Next time you see a police officer on patrol, go right ahead and give ‘em the finger. Don’t worry: a federal judge says it’s perfectly alright.
More than six years after John Swartz was handcuffed and arrested for flipping-off a police officer in St. Johnsville, New York, the US Court of Appeals for the Second Circuit says he committed no crime.
Swartz was riding in the passenger side of his wife’s car in 2006 when he gave the finger to a police officer stationed nearby with a radar detector aimed at traffic. When the couple pulled up to their home, a cop came up behind them and asked for Judy Mayton-Swartz’ license and registration, to which her husband insisted she should refuse.
“Shut your mouth, your ass is in enough trouble,” Mr. Swartz recalls Officer Insogna telling him.
After the information was processed and Mr. Swartz exited the car outside of his home, he approached one of the four officers on the scene. “I’d like to speak to you man to man,” he recalls saying.
John Swartz remembers telling the officers that he felt “like an ass” for the whole ordeal, but he never managed to have the conversation that he wanted. Instead, he was handcuffed and charged with disorderly conduct.
According to court filings, the officer that Mr. Swartz initially flipped off considered the gesture a signal of distress. Insogna says he decided to initiate a traffic stop because it appeared Swartz was “trying to get my attention for some reason.”
“I thought that maybe there could be a problem in the car,” he told the court. “I just wanted to assure the safety of the passengers,” and “I was concerned for the female driver,” he added, citing the possibility of a domestic dispute within the vehicle. By the time the car was stopped, however, the officers learned that everyone was okay. Except for John, however, who was brought in to a local police station and released shortly thereafter.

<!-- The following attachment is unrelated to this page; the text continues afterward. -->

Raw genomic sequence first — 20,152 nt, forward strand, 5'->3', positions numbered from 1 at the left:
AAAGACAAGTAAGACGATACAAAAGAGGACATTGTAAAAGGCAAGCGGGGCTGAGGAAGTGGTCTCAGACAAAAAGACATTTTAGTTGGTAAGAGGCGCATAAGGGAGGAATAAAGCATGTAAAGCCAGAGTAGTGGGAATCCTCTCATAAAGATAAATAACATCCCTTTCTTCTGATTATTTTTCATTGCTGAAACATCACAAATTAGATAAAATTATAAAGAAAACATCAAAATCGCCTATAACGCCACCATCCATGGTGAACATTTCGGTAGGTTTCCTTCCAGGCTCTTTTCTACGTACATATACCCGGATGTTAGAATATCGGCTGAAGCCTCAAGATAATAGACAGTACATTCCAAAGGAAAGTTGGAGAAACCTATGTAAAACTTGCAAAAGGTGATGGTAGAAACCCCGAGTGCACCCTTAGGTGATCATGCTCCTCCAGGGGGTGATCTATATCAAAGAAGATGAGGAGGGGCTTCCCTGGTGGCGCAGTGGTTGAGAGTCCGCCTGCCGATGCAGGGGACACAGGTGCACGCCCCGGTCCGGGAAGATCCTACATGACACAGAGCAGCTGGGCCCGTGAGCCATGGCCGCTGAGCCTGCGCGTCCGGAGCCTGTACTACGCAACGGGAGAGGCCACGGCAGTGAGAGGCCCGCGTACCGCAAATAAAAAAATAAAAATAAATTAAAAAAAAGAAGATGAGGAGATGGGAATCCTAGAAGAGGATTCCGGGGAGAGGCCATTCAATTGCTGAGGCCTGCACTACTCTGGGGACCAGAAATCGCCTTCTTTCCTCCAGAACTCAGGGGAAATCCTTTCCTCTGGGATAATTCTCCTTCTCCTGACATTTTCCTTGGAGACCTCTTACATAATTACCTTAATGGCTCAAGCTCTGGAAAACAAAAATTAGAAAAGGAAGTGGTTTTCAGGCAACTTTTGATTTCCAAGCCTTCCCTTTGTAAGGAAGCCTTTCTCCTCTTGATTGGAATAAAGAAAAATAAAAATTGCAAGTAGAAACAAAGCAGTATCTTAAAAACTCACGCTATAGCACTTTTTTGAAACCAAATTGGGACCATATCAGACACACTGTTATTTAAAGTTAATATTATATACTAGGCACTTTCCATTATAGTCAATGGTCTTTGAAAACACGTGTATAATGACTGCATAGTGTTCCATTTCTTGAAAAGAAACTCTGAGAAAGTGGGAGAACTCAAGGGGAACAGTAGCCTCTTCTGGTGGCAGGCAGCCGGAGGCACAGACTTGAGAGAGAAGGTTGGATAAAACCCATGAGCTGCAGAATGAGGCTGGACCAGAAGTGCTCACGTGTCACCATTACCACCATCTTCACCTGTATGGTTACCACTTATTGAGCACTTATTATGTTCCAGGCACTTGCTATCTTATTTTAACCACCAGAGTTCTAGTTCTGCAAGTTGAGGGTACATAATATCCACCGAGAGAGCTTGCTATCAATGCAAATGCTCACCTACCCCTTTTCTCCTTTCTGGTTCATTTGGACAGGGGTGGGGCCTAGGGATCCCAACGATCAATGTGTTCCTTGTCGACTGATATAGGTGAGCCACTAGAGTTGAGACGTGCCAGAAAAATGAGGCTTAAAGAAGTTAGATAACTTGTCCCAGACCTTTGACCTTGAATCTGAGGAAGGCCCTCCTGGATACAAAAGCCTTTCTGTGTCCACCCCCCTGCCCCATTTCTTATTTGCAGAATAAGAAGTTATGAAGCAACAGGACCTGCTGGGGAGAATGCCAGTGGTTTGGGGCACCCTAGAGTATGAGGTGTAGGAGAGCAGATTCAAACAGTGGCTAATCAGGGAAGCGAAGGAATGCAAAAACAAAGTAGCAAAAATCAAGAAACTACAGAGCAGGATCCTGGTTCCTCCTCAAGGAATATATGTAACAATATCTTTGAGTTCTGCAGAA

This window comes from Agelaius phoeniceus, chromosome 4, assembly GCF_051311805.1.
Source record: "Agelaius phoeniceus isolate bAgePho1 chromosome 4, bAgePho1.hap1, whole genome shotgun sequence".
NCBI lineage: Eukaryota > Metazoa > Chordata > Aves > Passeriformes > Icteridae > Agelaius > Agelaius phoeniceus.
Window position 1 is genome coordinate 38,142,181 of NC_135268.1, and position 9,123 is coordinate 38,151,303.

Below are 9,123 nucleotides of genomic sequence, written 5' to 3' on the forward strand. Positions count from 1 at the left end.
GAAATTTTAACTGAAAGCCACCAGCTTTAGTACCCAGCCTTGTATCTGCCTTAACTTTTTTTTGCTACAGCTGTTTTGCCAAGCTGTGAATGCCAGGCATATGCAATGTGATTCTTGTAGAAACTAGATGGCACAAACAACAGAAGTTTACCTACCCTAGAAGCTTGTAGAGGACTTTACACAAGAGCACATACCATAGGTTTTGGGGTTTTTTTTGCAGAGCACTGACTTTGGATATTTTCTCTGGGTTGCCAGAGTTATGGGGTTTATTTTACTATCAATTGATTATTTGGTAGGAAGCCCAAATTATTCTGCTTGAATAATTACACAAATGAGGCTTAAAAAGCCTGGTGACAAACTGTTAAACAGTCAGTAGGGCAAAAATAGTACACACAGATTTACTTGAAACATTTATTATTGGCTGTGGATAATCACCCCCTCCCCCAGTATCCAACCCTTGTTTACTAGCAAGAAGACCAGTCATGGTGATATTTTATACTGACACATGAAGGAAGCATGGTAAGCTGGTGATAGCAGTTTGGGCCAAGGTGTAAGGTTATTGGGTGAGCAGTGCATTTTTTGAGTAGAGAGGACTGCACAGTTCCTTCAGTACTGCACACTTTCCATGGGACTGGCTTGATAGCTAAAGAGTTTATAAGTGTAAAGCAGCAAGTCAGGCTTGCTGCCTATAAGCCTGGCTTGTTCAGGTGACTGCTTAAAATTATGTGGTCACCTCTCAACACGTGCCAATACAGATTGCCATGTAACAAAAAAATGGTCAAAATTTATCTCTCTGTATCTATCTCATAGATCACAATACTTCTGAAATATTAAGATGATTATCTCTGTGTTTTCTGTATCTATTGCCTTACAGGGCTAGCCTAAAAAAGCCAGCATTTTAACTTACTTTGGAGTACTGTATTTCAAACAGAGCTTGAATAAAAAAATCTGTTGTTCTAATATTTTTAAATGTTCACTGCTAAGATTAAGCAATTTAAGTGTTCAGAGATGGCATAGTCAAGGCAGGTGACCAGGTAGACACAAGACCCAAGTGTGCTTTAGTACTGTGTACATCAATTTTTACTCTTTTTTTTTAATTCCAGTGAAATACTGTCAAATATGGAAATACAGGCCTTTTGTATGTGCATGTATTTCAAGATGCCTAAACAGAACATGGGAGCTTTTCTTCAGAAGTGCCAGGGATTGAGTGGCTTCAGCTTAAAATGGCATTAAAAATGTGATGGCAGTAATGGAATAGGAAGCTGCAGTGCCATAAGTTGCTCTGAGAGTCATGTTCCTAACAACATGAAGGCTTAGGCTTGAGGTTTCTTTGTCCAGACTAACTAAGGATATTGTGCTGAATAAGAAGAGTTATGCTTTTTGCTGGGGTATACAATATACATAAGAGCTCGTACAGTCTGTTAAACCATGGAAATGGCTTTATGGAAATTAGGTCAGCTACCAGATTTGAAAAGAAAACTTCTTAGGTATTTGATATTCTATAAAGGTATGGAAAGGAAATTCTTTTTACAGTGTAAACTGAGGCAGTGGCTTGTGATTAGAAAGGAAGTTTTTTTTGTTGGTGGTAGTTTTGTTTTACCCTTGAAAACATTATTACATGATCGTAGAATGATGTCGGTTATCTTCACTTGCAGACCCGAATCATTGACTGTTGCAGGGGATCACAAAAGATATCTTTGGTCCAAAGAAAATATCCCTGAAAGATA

A District Court initially dismissed a lawsuit waged by Swartz that alleged he had been falsely arrested, claiming Officer Insogna’s claim of a possible domestic disturbance wasn’t that far-fetched. The plaintiffs appealed, however, and this week an appellate judge agreed that giving the finger was not reason enough to warrant a stop.
“An irate automobile passenger’s act of ‘giving the finger,’ a gesture of insult known for centuries, to a policeman has led to a seizure of two persons ordered to return to an automobile, an arrest for disorderly conduct, a civil rights suit, and now this appeal,” Circuit Judiige Jon O. Newman writes this week. Newman has appealed the earlier decision that granted summary judgment to the defendants — Officer Insogna and a colleagues — and has remanded for further proceedings.
“The only act Insogna had observed prior to the stop that prompted him to initiate the stop was John’s giving the-finger gesture,” he adds. “Insogna acknowledged in his deposition that he had not observed any indication of a motor vehicle violation. He stated, somewhat inconsistently, that he thought John ‘was trying to get my attention for some reason’ and that he ‘was concerned for the female driver.’”
“Perhaps there is a police officer somewhere who would interpret an automobile passenger’s giving him the finger as a signal of distress, creating a suspicion that something occurring in the automobile warranted investigation. And perhaps that interpretation is what prompted Insogna to act, as he claims. But the nearly universal recognition that this gesture is an insult deprives such an interpretation of reasonableness. This ancient gesture of insult is not the basis for a reasonable suspicion of a traffic violation or impending criminal activity.”
“Surely no passenger planning some wrongful conduct toward another occupant of an automobile would call attention to himself by giving the finger to a police officer. And if there might be an automobile passenger somewhere who will give the finger to a police officer as an ill-advised signal for help, it is far more consistent with all citizens’ protection against improper police apprehension to leave that highly unlikely signal without a response than to lend judicial approval to the stopping of every vehicle from which a passenger makes that gesture.”